The Vancouver Canucks kick off the 2011-2012 NHL season Thursday night with a marquee match-up with the Pittsburgh Penguins. Despite being one of the best teams in the NHL, the Canucks are still dogged with some nagging questions.
They have a chance tonight against Pittsburgh to make an early statement.
One game, especially the first game of a season, is hardly that important of a game in the larger sense, but Vancouver can use a strong effort.
When we last saw them they were getting pushed around by the Boston Bruins and accusations of being soft, having no heart and being dirty divers were being slapped on them. Tonight they can start to dispel those reputations.
Tonight they play one of the favorites in the Eastern Conference and by playing well and winning convincingly they can wipe the bad taste of last year’s finals from their mouths. If they lose, if Luongo plays poorly or if Pittsburgh pushes them around, the narrative from last spring will intensify.
Vancouver, in the past few seasons, have struggled out of the gate playing .500 hockey in October. Now more than ever they need to reverse that trend.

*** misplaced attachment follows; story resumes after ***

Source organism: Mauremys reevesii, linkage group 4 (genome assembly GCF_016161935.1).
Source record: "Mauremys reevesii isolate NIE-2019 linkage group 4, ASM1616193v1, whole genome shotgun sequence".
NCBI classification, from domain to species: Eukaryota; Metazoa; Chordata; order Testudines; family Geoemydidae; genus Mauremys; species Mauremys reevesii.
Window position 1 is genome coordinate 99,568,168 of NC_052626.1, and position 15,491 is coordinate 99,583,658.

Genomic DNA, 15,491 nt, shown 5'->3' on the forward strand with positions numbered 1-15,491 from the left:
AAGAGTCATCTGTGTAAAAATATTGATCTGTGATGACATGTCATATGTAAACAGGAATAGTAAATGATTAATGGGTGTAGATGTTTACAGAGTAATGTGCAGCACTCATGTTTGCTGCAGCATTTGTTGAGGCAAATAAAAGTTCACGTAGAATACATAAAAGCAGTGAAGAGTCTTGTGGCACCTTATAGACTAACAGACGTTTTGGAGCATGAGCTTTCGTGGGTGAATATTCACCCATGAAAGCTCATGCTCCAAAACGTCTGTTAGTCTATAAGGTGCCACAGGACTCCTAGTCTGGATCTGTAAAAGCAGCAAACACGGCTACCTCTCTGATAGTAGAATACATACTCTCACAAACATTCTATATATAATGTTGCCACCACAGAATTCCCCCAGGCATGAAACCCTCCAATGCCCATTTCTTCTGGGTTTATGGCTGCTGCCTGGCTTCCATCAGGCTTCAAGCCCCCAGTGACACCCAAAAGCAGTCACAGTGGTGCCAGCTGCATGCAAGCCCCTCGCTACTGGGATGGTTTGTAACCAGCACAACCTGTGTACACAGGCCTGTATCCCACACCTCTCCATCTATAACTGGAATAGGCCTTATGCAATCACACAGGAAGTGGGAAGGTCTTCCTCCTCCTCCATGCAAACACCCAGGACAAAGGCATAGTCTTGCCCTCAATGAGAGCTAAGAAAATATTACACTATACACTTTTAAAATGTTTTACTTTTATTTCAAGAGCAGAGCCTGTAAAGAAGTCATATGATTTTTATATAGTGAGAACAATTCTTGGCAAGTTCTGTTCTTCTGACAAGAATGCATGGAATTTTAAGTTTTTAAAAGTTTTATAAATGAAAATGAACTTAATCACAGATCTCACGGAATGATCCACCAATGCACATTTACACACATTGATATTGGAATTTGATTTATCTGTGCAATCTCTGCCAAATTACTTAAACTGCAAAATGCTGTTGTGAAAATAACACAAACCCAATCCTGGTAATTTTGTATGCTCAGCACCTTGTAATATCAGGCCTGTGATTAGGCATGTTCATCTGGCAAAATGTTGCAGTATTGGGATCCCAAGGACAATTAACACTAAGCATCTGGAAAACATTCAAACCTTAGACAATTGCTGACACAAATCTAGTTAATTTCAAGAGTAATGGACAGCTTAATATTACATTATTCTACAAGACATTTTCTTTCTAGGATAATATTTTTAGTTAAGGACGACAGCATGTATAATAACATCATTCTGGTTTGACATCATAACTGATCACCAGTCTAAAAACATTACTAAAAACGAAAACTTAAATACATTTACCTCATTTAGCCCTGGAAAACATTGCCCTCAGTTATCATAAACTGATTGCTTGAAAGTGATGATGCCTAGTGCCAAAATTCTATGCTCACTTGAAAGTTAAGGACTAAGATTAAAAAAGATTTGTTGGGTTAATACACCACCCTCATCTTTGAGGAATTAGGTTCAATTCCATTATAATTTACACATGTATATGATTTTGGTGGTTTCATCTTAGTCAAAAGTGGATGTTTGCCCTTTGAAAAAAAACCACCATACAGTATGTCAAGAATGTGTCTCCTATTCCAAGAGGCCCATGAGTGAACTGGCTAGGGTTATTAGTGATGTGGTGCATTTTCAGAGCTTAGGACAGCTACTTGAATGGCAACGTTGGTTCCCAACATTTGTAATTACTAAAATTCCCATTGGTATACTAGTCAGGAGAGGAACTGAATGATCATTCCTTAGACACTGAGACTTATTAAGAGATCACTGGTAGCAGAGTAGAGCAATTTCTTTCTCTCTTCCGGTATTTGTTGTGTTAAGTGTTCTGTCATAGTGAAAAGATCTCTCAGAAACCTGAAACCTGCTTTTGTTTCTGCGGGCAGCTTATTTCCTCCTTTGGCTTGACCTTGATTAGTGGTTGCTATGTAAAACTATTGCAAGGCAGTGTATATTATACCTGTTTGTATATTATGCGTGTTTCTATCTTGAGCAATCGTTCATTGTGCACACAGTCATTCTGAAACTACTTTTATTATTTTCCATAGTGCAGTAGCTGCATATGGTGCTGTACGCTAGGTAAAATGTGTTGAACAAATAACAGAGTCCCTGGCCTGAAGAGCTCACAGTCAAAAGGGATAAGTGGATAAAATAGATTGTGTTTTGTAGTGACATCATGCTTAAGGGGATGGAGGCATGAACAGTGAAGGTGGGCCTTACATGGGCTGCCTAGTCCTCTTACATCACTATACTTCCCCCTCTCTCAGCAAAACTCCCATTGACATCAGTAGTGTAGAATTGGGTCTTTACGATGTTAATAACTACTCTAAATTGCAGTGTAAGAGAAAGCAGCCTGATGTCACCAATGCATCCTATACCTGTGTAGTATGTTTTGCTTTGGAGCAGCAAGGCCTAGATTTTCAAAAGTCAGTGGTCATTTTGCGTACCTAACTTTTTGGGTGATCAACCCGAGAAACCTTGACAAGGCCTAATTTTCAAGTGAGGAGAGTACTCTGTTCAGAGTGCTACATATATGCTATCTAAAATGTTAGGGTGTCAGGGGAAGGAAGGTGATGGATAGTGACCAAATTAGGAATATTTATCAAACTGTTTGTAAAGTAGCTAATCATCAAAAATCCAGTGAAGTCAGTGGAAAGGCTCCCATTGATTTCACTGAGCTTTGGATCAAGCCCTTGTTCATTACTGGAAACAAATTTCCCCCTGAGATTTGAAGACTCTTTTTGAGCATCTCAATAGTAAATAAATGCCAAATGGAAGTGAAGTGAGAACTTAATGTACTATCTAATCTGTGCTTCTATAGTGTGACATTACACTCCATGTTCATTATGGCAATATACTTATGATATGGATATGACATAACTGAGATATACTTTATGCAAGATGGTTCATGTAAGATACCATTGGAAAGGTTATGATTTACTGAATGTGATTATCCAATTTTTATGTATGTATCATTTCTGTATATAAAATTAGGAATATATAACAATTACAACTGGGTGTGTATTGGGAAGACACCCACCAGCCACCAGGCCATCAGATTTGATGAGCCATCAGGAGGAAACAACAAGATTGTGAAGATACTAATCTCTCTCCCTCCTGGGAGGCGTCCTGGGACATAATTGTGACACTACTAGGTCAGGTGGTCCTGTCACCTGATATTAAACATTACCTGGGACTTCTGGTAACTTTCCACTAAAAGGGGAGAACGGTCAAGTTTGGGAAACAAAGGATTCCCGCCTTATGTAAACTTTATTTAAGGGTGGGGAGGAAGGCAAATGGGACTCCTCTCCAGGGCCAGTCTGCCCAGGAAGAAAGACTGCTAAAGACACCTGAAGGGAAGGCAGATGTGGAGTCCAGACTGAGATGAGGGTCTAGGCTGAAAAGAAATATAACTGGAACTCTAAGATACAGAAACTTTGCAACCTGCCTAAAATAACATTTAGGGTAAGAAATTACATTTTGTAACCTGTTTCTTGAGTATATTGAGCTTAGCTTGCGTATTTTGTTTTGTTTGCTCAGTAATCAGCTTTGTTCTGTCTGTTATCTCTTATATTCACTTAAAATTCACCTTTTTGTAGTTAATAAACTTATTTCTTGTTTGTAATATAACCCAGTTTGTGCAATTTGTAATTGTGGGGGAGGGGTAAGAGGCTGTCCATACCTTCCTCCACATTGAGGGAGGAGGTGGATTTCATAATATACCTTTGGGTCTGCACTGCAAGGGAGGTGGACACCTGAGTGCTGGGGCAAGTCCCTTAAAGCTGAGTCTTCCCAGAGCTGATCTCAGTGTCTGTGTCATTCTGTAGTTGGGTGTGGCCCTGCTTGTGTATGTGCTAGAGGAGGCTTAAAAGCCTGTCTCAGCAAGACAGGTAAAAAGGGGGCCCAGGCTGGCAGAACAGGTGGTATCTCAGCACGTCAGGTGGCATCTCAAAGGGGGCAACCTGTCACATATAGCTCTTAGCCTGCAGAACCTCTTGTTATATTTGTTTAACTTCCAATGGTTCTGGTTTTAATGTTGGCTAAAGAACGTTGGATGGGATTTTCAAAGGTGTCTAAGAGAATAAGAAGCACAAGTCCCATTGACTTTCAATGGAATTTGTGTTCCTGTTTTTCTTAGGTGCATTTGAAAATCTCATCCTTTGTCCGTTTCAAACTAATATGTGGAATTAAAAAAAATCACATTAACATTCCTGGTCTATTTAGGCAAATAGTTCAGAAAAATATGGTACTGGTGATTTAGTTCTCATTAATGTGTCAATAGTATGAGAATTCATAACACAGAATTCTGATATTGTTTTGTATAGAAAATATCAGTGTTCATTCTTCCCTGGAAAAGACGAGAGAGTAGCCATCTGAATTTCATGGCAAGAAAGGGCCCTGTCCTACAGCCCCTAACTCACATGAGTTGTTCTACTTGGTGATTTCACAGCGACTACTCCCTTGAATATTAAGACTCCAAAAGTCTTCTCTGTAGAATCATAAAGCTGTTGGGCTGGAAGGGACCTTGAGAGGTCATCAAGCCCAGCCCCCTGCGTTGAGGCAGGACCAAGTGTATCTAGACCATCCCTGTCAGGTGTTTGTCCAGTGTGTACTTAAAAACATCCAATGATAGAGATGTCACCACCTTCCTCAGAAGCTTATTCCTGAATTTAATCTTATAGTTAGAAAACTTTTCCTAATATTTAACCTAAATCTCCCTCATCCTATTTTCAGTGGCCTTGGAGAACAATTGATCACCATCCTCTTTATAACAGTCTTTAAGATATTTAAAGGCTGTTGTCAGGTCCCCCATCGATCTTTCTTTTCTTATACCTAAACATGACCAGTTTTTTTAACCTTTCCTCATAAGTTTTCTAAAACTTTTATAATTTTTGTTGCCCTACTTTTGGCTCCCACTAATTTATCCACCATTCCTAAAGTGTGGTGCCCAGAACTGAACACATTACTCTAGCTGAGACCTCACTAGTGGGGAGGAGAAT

They will find that harder to do without Ryan Kesler and with other players still sore from a long and grueling season last year.
Despite that, the Canucks do have some things working in their favor. They get to open at home in front of an enthusiastic sell-out crowd eager to move on from last year’s disappointment. They also get a Penguins team that is missing their best player.
How panicked will you be if the Canucks lose opening night?
Even without Sidney Crosby the Penguins are still a tough out and the Canucks will need to come out ready to skate.
They will need to show that their power play is still potent (even without Christian Ehrhoff), and that they have found a new toughness. This will be the debut of Vancouver’s new bruising fourth line. It would not be surprising to see them try and make a statement against a Pittsburgh team that is no stranger to the rough stuff.
Vancouver may face the most pressure from their own fan base. As passionate as Canucks fans are, they also put a lot of pressure on the team.
If Vancouver comes out flat tonight, local talk shows and internet message boards will be in full panic modes, Luongo will be ripped (no matter how he plays) and Alain Vigneault’s job will be called for. The local media will pile on as well and the Canucks may start gripping their sticks tight.
So, for an opening night game coming off a Stanley Cup run, there is a lot at stake here.
Tonight’s game is on national television in both Canada and the US.
Vancouver has a chance to tell the hockey world that they are back and are going to be a force to be dealt with.